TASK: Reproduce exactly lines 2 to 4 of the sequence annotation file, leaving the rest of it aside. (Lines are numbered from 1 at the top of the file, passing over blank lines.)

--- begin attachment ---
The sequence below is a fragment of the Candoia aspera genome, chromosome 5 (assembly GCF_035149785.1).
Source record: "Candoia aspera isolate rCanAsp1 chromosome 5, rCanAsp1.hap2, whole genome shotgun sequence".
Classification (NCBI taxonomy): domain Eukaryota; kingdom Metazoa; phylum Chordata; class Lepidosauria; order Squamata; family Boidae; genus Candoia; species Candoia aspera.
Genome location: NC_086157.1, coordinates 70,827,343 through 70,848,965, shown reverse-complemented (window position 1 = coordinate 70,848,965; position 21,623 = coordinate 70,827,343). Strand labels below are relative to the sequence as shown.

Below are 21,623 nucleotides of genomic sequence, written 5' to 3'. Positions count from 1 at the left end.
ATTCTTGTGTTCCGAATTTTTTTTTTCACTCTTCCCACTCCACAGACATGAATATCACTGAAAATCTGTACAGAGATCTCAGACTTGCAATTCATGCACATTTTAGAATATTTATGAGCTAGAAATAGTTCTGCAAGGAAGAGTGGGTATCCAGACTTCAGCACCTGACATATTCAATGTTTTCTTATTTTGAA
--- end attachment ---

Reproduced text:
Source record: "Candoia aspera isolate rCanAsp1 chromosome 5, rCanAsp1.hap2, whole genome shotgun sequence".
Classification (NCBI taxonomy): domain Eukaryota; kingdom Metazoa; phylum Chordata; class Lepidosauria; order Squamata; family Boidae; genus Candoia; species Candoia aspera.
Genome location: NC_086157.1, coordinates 70,827,343 through 70,848,965, shown reverse-complemented (window position 1 = coordinate 70,848,965; position 21,623 = coordinate 70,827,343). Strand labels below are relative to the sequence as shown.